Look for law suits by foreign investors against American financial institutions, alleging fraud in the valuation of assets.
End of 2008 Results: Hasn’t happened yet, which I find incredible, but it’s coming.
Housing prices will stabilize as the demand for housing by a growing population, coupled with government programs to pump money into mortgage lending, will turn housing prices around by year end.
End of 2008 Results: Housing prices continue to decline as the government’s program for boosting mortgage lending failed when banks hoarded the money given them by the government. New approaches taken at the end of the year, like Fannie and Freddie buying mortgage-backed assets, has yielded results in declining mortgage rates, but it’s too early to see any impact on housing prices.
Look for the Bush administration to take a “budget deficit be damned” approach and start pouring large amounts of cash into the economy in a futile effort to pull the economy out of recession ahead of the presidential election. The federal budget deficit will swell to $400 billion per year.
End of 2008 Results: This may have been my best prediction. Although the experts were forecasting a tough 2008, no one envisioned such massive government intervention in the economy. Between the $700 billion “TARP” fund of the Treasury Department and the countless bail-out programs initiated by the Federal Reserve, it’s difficult to keep track of the amount of intervention, but it totals trillions of dollars. The federal budget deficit easily topped my prediction. And it looks like there are more, larger interventions to come.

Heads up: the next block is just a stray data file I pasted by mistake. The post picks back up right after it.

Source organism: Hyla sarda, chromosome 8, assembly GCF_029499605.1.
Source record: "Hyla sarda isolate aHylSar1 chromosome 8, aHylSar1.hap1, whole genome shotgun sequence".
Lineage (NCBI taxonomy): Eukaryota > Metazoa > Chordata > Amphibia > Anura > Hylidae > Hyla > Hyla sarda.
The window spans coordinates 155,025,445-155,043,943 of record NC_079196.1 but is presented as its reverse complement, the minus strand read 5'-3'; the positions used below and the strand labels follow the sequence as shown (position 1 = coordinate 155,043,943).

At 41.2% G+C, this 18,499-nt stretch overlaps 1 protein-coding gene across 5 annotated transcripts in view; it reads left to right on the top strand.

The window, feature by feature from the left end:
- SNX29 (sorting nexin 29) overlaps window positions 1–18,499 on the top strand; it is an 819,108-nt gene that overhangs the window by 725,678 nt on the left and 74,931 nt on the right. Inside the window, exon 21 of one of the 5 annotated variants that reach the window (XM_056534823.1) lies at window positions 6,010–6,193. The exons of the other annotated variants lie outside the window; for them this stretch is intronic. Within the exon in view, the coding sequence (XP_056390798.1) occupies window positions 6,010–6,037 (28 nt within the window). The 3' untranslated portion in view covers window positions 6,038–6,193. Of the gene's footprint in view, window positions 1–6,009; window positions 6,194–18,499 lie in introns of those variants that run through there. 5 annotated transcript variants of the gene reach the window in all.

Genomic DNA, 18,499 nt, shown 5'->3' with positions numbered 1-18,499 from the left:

The Fed will not respond with significant interest rate cuts, at least not as much as the stock market would like. The Fed will be constrained by high inflation (lead by oil prices reaching $120/barrel by year-end and by higher food prices) and by the need to keep interest rates up to attract foreign investment. The Fed will end the year with rates not less than 3.75%.